5 Essential Things to Remember Before Starting a Test | Hygger.io

Product Management

5 Essential Things to Remember Before Starting a Test

5 Essential Things to Remember Before Starting a Test

The testing team usually consists of a small number of people from your project team. They will follow your instructions (as the project manager) for guidance on what to expect from the testing in this project, and how should they perform the tests. In this article, we present 5 relevant things to remember about your testers before they get started with their work.

1. Don’t offer a fast solution

Young and novice testers often feel as they should offer solutions. The test could go wrong, and they will mark it down as failed. Then they will add a sentence to the test logs to explain what the solution should be.

It is not certain that the testers will have deep system knowledge in comparison with the developers who built it. In some cases, you can control and review the other tester’s code, and you can also provide a mentor (a peer) to the tester: pointing out how they could improve their code. And if the testers do not like that sort of support, then you should not offer it.

Commonly, the problem understanding will help more the developers’ team, by avoiding to work backward from what someone thinks the solution could be.

2. Perform non-functional tests as well

A large portion of testing concentrates on functionality, because that’s what the users use and that’s what is often perceived to be the most significant. But even if the functionality is great, the best system in the world will fail if it is too slow for anyone to use.

Functional tests define what the system should do while non-functional tests define how it should behave. That includes things like:

  • Availability: what uptime is necessary;
  • Data integrity: how data is managed and kept reliable;
  • System performance: how well the system performs in terms of speed, response times, throughput;
  • Security: how people log in and how the system is protected from intruders;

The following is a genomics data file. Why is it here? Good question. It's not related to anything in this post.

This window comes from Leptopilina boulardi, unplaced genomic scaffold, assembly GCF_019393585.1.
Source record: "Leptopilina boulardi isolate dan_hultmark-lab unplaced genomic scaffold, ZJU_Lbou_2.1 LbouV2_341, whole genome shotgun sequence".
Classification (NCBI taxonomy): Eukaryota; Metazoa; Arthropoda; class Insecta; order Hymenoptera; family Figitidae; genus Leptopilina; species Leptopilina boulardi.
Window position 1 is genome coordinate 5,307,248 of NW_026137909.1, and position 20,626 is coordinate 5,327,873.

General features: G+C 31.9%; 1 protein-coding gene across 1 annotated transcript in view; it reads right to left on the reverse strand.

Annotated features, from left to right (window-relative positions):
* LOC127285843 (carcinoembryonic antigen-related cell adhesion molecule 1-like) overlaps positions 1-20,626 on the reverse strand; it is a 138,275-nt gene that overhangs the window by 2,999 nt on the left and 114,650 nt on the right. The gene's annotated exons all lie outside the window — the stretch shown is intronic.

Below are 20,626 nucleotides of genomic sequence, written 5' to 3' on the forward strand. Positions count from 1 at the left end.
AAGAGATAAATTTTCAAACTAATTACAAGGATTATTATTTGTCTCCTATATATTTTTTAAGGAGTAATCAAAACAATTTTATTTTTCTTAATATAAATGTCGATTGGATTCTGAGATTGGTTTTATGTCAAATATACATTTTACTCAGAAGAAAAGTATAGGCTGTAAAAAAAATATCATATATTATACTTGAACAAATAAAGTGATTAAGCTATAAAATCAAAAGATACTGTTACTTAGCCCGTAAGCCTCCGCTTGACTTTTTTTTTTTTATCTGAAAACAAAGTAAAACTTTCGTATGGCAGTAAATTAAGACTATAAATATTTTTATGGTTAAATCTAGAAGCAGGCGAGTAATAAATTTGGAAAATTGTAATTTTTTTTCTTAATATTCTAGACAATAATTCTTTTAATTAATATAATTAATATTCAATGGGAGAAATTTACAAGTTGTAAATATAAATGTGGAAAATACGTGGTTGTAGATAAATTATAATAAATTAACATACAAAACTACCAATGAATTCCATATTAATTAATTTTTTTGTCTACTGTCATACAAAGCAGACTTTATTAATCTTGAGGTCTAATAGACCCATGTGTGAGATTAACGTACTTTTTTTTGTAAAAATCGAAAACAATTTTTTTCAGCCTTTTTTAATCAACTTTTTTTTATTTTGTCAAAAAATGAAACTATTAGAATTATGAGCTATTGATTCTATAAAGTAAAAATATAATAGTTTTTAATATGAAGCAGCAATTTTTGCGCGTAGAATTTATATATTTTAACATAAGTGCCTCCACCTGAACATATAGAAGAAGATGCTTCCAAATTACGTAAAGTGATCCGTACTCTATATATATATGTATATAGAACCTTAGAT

• Accessibility: how easy it is to use and how accessible for disabled users;
  • Regulatory compliance: ensuring that the system meets international, national and industry standards;
  • Backups and recoverability: how easy it is to get the data back should there be a failure of any component; ensuring that backups are actually taken and that the routines are scheduled as expected;
  • Capacity and scalability: how easy it is to increase and decrease capacity based on predicted future business need.

Remember: Non-functional tests are also ready for automation, so if you have the tools available, set up as much as possible to run on an automated basis.

3. Have an access to the real system

Politely remind testers that they need access to the test system. If it is a brand new system, then it’s possible they don’t already have this. If it has been a while since they’ve done any testing, they have probably forgotten their password.

In many companies – testing schedules are quite tight. You should not allow much time for the testing plan to be lost – and certainly not because someone has forgotten to get a user account set up.

You must plan in advance. Getting the user accounts set up might be the job of the project team -in which case, put the tasks on the plan so they don’t get forgotten. If you rely on the testers themselves to request access, remind them of the process – and then remind them again shortly before testing is scheduled to start.

4. Test on different platforms

Nowadays, testing a system on a standard desktop PC is not enough, even if it is for an internal application. The employees and internal customers may still be accessing it on a Mac, instead of the de facto PC, or on an Android tablet or an iPhone.

Mobility is an important non-functional requirement for many IT systems at the moment, so make sure that they are also carrying out their tests (or, at least, a sub-set of them) on a mobile device. Testers should be looking to check that the functionality works, but also that the layout and look and feel are responsive. By that, we mean that the items on the screen appear properly whatever size your screen is. That could mean that design elements shift about or you see a menu as an icon (the “hamburger” or ≡) instead of all the individual options.

5. Involve many testers

Testing is not an easy task, and testing teams are generally under-resourced. Generally speaking, the more testers you have, the better. You should distribute the load and will get the work done more quickly. No one will complain if a tough period of testing will finish earlier. You have to ask if any of available testers are willing to help out.

During the testing stage, you’ll share much more information with your testers than just these 5 issues, but these are the things that we think run the risk of being forgotten. Optimally, testers should be put in your project team from as early as possible, so they have a complete retrospective of the project and what is important to end users.

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